The Seal is available in three trims in Singapore - Dynamic, Premium and Performance. BYD held an experience day at Changi Exhibition Centre when it launched the Seal, where we drove the Premium and Performance variants on the circuit, while at the slalom and acceleration/braking tests we drove the Dynamic.

The Performance variant was the first Seal I drove that day. The first thing that struck me upon a turn of the wheel is how quiet the car is, even for an EV. The front doors have been fitted with double layer laminated glass which filters out most road noise, which goes some way to explain it.

With 530 hp from dual motors, the Performance variant accelerates from 0-100 km/h in just 3.8 seconds. It’s unquestionably quick, but at the same time, it goes about its proceedings in a very measured way. There’s no crazy wheelspin or intense torque steer; in fact, with Intelligent Torque Adaption Control system (iTAC) the Performance variant puts down its monumental power without drama or sweat. At the circuit, you can feel the car curtailing power where necessary to maximise traction but not intrusively so. It’s just very polished in the way it goes quickly.

The same holds true for its ride, although with the largely smooth surfaces of CEC we could not give a definitive answer on the car’s ride comfort. But from what I can glean, the Seal definitely rides with sophistication with a leaning towards comfort - very suited for the road and acceptable for the circuit. Perhaps this is also why even in the sportiest setting the steering feels more relaxed than we’d hope.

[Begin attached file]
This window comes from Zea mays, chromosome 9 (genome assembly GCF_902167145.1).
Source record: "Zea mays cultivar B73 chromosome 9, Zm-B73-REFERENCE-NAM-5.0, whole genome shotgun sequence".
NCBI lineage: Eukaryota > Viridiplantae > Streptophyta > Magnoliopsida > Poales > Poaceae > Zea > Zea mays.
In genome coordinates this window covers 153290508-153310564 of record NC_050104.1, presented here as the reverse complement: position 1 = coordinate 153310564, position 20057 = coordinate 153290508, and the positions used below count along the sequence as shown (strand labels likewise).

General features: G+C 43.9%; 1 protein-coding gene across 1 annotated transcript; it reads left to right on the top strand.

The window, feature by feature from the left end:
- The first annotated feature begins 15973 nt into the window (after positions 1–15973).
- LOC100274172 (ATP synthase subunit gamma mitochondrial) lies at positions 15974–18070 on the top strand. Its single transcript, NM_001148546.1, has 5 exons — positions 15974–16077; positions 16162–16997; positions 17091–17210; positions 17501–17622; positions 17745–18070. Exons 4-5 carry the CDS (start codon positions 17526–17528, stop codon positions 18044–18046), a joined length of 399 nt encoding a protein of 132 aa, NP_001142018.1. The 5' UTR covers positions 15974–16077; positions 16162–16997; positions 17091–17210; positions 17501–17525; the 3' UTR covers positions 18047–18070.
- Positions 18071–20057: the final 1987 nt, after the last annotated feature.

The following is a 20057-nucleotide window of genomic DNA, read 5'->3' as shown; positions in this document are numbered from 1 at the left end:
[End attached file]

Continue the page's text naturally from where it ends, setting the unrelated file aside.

The next car I drove on the circuit was the Premium variant, which is the more powerful RWD version with a larger 82.56 kWh battery, accelerating from 0-100 km/h in 5.9 seconds. Here the Premium felt somehow more at ease on the track, with its simpler drivetrain allowing more information to be fed back to the driver. It’s a more fluid and concise drive with less interference from the electronics, which makes up for the car’s slower pace versus the Performance (that said, the Premium didn’t feel slow at all).

Lastly, I sampled the Dynamic variant which is also RWD, but with a smaller 61.44 kWh battery and 27 hp less than the Premium. It does the 0-100 km/h sprint in 7.5 seconds, and on the acceleration run it neither felt particularly fast nor slow. However, it retains the pure driving feeling of the Premium version, which helped it perform impressively on the slalom. For the car’s weight and size, it did a terrific job navigating the narrow cones.

The BYD Seal is swimmingly good

With the drive experience at CEC, I left impressed by the Seal’s depth of engineering. It feels like a very complete product, and for BYD to have the confidence to let us journalists let loose on the circuit with it speaks volumes. None of the car’s exhibited any faults throughout the whole morning despite repeated hard driving and braking.

I now look forward to trying the Seal on the road, including its 150 kW DC charging capacity.

The BYD Seal Dynamic variant goes for $234,888. The BYD Seal Premium is priced at $244,888, while the AWD Performance variant is asking $276,888. Prices are inclusive of COE and are accurate as of press time.

Photos by James Wong and BYD